That would leave the Capitals in need of a middle-six right-winger, a fourth-line left-winger, and a second- or third-pairing right-handed defenseman. They could also look for an upgrade in the goal crease after Samsonov if they wanted but that seems unlikely as it appears there will be a weak unrestricted free agent goalie market and they could save some money by putting Vanecek behind Samsonov. Here are some possibilities to fit those roles:
Sceviour was acquired by the Pittsburgh Penguins from the Florida Panthers this offseason after recording six goals, 16 points, a +2 rating, a 46.1% Corsi-for percentage at five-on-five, and a 48.02% expected goals-for percentage in 69 games last season. He was a healthy scratch for half of the Panthers’ four-game Qualifying Round loss to the New York Islanders, where he was held to just a -1 rating.
In 454 career games with the Panthers and Dallas Stars, the 31-year-old has recorded 59 goals, 141 points, and a -8 rating. In 19 career Stanley Cup Playoff games, he has posted three goals, eight points, and a +2 rating. His best season came in 2017-18 where he recorded a career-high 11 goals, came two shy of his career-best with 24 points, and tied a career-high with a +6 rating.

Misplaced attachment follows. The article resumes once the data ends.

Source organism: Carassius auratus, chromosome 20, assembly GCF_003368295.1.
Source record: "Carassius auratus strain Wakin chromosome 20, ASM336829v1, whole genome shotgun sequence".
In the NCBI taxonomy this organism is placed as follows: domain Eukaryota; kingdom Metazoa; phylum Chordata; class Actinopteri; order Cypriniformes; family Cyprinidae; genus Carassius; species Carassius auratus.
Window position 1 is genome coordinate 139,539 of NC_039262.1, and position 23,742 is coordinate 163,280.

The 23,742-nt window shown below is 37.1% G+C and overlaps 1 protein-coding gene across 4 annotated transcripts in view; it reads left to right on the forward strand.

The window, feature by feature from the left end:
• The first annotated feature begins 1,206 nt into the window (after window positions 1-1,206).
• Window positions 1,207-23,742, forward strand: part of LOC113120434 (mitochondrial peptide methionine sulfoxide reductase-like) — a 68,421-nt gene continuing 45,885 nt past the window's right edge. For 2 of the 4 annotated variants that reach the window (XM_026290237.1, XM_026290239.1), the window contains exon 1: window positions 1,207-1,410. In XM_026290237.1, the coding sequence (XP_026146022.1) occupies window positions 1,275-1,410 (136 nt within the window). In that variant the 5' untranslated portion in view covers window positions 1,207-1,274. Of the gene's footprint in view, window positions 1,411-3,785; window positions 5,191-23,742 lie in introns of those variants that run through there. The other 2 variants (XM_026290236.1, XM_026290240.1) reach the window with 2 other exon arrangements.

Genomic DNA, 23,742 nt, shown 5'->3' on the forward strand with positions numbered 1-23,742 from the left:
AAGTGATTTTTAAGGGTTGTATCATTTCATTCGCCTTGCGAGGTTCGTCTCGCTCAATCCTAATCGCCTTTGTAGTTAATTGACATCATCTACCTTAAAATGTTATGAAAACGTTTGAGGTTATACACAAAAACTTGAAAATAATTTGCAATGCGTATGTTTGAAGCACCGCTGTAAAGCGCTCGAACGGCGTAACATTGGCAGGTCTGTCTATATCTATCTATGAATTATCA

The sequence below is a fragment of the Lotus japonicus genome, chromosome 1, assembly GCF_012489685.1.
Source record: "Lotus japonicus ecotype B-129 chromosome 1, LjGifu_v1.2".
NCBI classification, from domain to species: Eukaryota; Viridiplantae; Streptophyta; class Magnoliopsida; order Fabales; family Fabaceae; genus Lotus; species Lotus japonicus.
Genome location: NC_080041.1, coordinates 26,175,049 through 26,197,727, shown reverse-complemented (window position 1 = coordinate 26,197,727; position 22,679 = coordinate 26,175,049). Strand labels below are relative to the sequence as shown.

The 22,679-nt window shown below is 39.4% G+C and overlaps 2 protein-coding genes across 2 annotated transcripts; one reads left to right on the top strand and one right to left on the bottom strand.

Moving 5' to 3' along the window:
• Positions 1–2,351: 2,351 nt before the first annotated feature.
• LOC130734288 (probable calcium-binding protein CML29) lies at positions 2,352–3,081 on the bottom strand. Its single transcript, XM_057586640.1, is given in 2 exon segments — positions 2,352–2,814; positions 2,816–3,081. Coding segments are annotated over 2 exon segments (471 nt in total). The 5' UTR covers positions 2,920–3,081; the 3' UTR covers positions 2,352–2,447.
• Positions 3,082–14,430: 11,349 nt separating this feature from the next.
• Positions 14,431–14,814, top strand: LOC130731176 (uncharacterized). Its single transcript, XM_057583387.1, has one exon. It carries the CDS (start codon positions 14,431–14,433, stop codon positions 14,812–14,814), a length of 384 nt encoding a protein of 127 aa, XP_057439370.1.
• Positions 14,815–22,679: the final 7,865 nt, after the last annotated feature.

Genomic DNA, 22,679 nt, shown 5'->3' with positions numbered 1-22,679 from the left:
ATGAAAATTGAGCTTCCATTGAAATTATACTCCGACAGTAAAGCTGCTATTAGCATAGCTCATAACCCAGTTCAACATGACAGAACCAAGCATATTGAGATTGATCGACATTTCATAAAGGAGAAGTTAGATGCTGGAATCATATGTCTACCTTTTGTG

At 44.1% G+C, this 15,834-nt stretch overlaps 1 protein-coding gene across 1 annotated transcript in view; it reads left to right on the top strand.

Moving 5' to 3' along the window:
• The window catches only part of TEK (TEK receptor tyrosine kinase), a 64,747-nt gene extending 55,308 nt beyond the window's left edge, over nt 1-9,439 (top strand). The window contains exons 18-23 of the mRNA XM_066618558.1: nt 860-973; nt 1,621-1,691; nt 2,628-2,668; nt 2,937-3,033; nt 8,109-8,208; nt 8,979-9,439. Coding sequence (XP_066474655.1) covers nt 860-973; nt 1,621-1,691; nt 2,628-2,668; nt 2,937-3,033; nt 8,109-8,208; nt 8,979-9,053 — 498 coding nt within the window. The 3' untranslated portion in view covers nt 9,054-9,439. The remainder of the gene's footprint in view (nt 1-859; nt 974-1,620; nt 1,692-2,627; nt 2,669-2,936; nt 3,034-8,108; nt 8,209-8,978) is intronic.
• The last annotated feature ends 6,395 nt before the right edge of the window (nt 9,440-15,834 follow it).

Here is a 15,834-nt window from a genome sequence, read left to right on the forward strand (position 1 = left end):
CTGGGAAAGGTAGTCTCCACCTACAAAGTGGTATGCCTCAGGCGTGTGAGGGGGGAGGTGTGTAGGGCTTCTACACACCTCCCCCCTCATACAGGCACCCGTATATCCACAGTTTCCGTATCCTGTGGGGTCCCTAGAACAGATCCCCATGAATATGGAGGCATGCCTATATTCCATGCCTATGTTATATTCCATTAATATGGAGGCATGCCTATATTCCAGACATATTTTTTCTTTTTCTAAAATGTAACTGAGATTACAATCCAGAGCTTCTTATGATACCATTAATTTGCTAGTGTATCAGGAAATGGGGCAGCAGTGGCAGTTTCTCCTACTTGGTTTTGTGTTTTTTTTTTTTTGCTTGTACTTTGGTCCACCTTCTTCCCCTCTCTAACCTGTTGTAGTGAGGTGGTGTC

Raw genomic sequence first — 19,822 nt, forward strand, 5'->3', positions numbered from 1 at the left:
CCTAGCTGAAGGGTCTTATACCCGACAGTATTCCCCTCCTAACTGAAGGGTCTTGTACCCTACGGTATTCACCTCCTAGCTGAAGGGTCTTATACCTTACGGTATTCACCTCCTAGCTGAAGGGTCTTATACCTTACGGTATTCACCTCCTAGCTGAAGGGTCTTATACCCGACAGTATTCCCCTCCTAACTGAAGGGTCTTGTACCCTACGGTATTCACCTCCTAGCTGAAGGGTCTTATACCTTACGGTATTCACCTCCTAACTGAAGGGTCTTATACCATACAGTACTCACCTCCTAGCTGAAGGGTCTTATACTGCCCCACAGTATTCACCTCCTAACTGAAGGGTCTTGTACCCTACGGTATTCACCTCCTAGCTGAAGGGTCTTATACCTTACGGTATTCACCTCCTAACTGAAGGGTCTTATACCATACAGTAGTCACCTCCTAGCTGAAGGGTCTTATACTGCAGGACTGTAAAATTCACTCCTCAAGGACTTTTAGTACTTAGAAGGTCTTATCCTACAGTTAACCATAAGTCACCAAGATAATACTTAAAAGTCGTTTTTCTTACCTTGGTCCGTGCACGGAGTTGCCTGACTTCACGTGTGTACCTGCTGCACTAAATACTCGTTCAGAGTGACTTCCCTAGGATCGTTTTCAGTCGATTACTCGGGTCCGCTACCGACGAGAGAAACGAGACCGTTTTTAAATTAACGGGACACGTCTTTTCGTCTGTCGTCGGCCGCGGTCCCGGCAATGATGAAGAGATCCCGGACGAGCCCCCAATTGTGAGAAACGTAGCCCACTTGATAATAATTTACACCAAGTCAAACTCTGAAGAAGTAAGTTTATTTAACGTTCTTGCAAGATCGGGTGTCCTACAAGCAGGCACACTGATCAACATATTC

Defensively, Sceviour recorded 91 hits, 72 blocked shots, 26 takeaways, and 35 giveaways while averaging 13:15 per game, including 2:30 on the penalty-kill.
Sceviour’s next contract will likely carry a cap hit between $2-2.4 million.
The 26-year-old was signed to a one-year, $1 million contract with the Florida Panthers as an unrestricted free agent this fall and will once again be eligible to hit the open market after this season.
Hinostroza recorded five goals, 22 points, a +1 rating, a 49.59% Corsi-for percentage at five-on-five, and a 49.45% expected goals-for percentage at five-on-five with the Arizona Coyotes in 68 regular-season games in 2019-20. He added two assists and earned a +1 rating in seven Stanley Cup Playoff games. In 246 career NHL regular-season games with the Coyotes and Chicago Blackhawks, Hinostroza has recorded 34 goals, 100 points, and an even rating. The best season of his career came in 2018-19 when he recorded 16 goals, 39 points, and a -4 rating in 72 games with the Coyotes.